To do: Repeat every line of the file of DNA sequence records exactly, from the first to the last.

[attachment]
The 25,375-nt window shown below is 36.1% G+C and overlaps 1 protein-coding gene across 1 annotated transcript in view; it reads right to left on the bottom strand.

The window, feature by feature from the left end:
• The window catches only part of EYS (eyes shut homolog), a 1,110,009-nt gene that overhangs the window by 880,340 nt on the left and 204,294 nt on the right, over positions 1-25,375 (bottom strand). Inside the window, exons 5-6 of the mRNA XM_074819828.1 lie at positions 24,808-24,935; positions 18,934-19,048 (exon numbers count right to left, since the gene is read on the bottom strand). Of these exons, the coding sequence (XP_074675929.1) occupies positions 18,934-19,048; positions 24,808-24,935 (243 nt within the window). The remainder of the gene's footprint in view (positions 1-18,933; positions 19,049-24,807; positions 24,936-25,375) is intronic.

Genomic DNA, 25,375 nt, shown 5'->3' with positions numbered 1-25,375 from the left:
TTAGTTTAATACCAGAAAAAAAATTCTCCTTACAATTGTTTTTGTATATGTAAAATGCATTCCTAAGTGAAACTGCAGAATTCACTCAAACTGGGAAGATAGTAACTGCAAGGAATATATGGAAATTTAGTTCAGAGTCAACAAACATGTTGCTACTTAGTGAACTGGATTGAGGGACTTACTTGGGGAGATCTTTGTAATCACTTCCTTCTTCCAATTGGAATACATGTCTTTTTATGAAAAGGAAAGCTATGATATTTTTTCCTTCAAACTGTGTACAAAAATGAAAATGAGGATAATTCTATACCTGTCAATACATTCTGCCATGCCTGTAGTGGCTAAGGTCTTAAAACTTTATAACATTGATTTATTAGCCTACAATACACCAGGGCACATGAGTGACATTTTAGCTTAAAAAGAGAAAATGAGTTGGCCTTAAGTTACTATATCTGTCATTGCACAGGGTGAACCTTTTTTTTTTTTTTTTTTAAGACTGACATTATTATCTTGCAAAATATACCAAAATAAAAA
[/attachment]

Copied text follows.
The 25,375-nt window shown below is 36.1% G+C and overlaps 1 protein-coding gene across 1 annotated transcript in view; it reads right to left on the bottom strand.

The window, feature by feature from the left end:
• The window catches only part of EYS (eyes shut homolog), a 1,110,009-nt gene that overhangs the window by 880,340 nt on the left and 204,294 nt on the right, over positions 1-25,375 (bottom strand). Inside the window, exons 5-6 of the mRNA XM_074819828.1 lie at positions 24,808-24,935; positions 18,934-19,048 (exon numbers count right to left, since the gene is read on the bottom strand). Of these exons, the coding sequence (XP_074675929.1) occupies positions 18,934-19,048; positions 24,808-24,935 (243 nt within the window). The remainder of the gene's footprint in view (positions 1-18,933; positions 19,049-24,807; positions 24,936-25,375) is intronic.

Genomic DNA, 25,375 nt, shown 5'->3' with positions numbered 1-25,375 from the left:
TTAGTTTAATACCAGAAAAAAAATTCTCCTTACAATTGTTTTTGTATATGTAAAATGCATTCCTAAGTGAAACTGCAGAATTCACTCAAACTGGGAAGATAGTAACTGCAAGGAATATATGGAAATTTAGTTCAGAGTCAACAAACATGTTGCTACTTAGTGAACTGGATTGAGGGACTTACTTGGGGAGATCTTTGTAATCACTTCCTTCTTCCAATTGGAATACATGTCTTTTTATGAAAAGGAAAGCTATGATATTTTTTCCTTCAAACTGTGTACAAAAATGAAAATGAGGATAATTCTATACCTGTCAATACATTCTGCCATGCCTGTAGTGGCTAAGGTCTTAAAACTTTATAACATTGATTTATTAGCCTACAATACACCAGGGCACATGAGTGACATTTTAGCTTAAAAAGAGAAAATGAGTTGGCCTTAAGTTACTATATCTGTCATTGCACAGGGTGAACCTTTTTTTTTTTTTTTTTTAAGACTGACATTATTATCTTGCAAAATATACCAAAATAAAAA